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What your daughter should know about fitness

A letter to my daughter about excercising and truth

I take my daughter with me to CrossFit every day. I want her to remember watching her mom lift heavy weights, climb ropes and sweat. I am writing this letter to her in hopes that as she grows, the lessons I have learned doing CrossFit will help shape her image of what it means to be a woman.
Mother and daughter workout

A letter to my daughter about Exercising AND TRUTH

I take my daughter with me to CrossFit every day. I want her to remember watching her mom lift heavy weights, climb ropes and sweat. I am writing this letter to her in hopes that as she grows, the lessons I have learned doing CrossFit will help shape her image of what it means to be a woman.

Dear Presley,

You just turned 5. You love pretty dresses, sparkly headbands and drawing. You know you are talented, beautiful and creative. But, there will come a time when you will stop believing those things. You will start to look around, and you will see and hear lie after lie about what it means to be a woman. Slowly, if you are anything like your mom, you will begin to believe those lies. You will then spend too much of your life trying to fit the false models the culture has constructed for you.

I have been practicing doing my life better. You know this because you have been with me. When I wake us up early to go to the CrossFit gym before school, it is not just for me. I want you to watch me struggle and succeed daily. I want you to say you want to "be strong like Mom." Most of all, I want you to grow up stronger than I did, unaffected by the lies you may hear.

CrossFit has extinguished these five lies for me, and it can for you, too.

Lie No. 1: Never be ugly

I used to believe that no matter what was going on, I should never, ever be ugly. That is a lie. Let me tell you something. When I am in the middle of a WOD (workout of the day), my makeup-free face is scarlet and dripping sweat on the floor, I have chalk dust in my hair, and I am likely on the verge of tears — I am ugly and vulnerable, but I am focused and I am working. It turns out that in life, being pretty can't always happen. It is OK to be exposed. There is bravery in people, especially women, who are not too proud to look unkempt.

Lie No. 2: If you are skinny, you are also beautiful

I used to believe that skinny and beautiful were the same thing. That is a lie. I spent all of my 20s striving to be skinny. I disrespected my body. I pretended it was normal. I judged myself harshly. I want you to know that skinny is not the same as beautiful. Listen to these women. They know that while the pursuit of skinny can be the most powerful force in a young woman's life, it can never be satisfied. Strong is beautiful, because strong women can see that skinny is an empty goal. I am doing life better because my goal is to be strong. A woman with a strong body and a strong mind cannot be stopped.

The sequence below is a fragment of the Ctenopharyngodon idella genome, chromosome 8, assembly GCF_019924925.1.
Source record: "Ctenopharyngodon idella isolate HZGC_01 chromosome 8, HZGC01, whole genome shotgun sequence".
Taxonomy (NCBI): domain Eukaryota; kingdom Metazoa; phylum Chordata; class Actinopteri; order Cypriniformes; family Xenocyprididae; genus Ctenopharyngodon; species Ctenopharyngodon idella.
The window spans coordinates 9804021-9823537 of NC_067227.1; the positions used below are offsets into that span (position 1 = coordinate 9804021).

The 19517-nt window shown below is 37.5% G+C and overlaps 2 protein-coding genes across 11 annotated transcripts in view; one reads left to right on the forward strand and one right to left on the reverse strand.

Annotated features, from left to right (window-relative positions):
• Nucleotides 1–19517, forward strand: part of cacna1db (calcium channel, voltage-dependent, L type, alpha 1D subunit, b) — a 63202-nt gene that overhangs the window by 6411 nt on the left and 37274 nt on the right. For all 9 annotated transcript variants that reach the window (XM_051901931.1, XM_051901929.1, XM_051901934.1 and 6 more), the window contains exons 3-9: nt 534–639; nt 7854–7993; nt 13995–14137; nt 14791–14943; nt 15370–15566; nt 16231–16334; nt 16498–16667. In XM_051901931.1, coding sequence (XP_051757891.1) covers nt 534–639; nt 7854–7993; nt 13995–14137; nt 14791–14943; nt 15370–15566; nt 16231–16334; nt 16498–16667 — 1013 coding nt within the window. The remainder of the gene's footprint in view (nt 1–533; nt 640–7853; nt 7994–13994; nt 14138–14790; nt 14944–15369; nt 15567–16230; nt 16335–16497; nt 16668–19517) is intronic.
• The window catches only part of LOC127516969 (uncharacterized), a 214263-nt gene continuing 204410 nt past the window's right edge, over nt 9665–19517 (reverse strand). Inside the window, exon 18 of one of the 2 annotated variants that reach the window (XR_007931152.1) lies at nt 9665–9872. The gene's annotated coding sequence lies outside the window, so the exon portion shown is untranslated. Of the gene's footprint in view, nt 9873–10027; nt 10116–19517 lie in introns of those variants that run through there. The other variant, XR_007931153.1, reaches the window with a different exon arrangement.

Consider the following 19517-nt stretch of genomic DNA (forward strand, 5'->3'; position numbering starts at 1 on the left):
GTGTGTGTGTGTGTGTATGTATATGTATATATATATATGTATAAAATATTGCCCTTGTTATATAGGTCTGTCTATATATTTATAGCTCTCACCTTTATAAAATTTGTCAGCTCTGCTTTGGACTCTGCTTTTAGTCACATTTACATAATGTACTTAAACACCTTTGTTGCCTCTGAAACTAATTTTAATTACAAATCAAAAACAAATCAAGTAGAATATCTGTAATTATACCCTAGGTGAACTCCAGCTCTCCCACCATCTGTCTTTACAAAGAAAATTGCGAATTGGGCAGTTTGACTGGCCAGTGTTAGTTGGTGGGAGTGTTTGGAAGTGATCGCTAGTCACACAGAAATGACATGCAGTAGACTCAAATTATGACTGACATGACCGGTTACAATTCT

Lie No. 3: Always be first

I used to believe that it was most important to be first, no matter what. Life rewards those on top — it is our evolutionary prerogative to be the last one left standing. That is a lie. Now I know that first is a good goal, but it matters more what I do if I get there. When I finish first in the WOD, I get up off the floor knowing it is my job to be the loudest voice cheering for my competition. Tomorrow, I won't come in first, and I will need someone cheering for me.

Lie No. 4: To fail is the same as being a failure

I used to believe that the fewer failures I experienced, the more successful I was. That is a lie. CrossFit has taught me that you will never hit a personal record if you are too afraid to reach failure. You go until you fail, and then you try it again. If you don't get the lift, or the time or the muscle up, then that failure point defines your purpose. Failure, sweet girl, will help direct you to your next success.

Lie No. 5: You can't

When I first walked into the CrossFit gym, I believed that I couldn't. I couldn't climb a rope, I couldn't deadlift 200 pounds, and I couldn't do one pull-up — let alone 100. That was a lie. I have done all of those things and more. You can, too.

Sweet pea, I have found something that — calculatedly or not — has changed me. It has silenced many lies about being a woman that I believed for far too long. I want you to grow up strong. That is why I am going to get my CrossFit Kids certificate next month. I want you, and girls and boys like you, to be too strong to consider these lies. I want you to exercise the truth about yourself, with me, every single day.

I love you,

Mom

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